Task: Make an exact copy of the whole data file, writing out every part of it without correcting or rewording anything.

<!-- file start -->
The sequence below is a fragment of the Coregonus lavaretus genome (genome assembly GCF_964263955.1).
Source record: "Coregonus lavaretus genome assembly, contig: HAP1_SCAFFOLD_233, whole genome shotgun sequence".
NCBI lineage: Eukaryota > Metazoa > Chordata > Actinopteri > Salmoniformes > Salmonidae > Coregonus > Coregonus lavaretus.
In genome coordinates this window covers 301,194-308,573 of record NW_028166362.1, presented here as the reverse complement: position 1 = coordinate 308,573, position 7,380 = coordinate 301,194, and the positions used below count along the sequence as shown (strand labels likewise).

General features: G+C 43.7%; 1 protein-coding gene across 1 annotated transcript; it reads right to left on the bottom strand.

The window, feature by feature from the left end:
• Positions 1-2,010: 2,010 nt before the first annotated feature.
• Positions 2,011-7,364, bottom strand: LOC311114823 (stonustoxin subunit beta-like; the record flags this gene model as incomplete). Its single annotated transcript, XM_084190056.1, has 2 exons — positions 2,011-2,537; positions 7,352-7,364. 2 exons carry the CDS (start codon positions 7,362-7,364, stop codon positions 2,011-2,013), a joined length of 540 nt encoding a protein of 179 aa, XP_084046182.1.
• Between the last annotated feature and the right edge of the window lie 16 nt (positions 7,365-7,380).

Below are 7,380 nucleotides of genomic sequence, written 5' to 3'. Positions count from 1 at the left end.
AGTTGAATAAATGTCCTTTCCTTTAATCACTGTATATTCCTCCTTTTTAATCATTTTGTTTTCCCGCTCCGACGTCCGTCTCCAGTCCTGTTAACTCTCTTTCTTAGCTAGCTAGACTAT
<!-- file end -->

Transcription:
The sequence below is a fragment of the Coregonus lavaretus genome (genome assembly GCF_964263955.1).
Source record: "Coregonus lavaretus genome assembly, contig: HAP1_SCAFFOLD_233, whole genome shotgun sequence".
NCBI lineage: Eukaryota > Metazoa > Chordata > Actinopteri > Salmoniformes > Salmonidae > Coregonus > Coregonus lavaretus.
In genome coordinates this window covers 301,194-308,573 of record NW_028166362.1, presented here as the reverse complement: position 1 = coordinate 308,573, position 7,380 = coordinate 301,194, and the positions used below count along the sequence as shown (strand labels likewise).

General features: G+C 43.7%; 1 protein-coding gene across 1 annotated transcript; it reads right to left on the bottom strand.

The window, feature by feature from the left end:
• Positions 1-2,010: 2,010 nt before the first annotated feature.
• Positions 2,011-7,364, bottom strand: LOC311114823 (stonustoxin subunit beta-like; the record flags this gene model as incomplete). Its single annotated transcript, XM_084190056.1, has 2 exons — positions 2,011-2,537; positions 7,352-7,364. 2 exons carry the CDS (start codon positions 7,362-7,364, stop codon positions 2,011-2,013), a joined length of 540 nt encoding a protein of 179 aa, XP_084046182.1.
• Between the last annotated feature and the right edge of the window lie 16 nt (positions 7,365-7,380).

Below are 7,380 nucleotides of genomic sequence, written 5' to 3'. Positions count from 1 at the left end.
AGTTGAATAAATGTCCTTTCCTTTAATCACTGTATATTCCTCCTTTTTAATCATTTTGTTTTCCCGCTCCGACGTCCGTCTCCAGTCCTGTTAACTCTCTTTCTTAGCTAGCTAGACTAT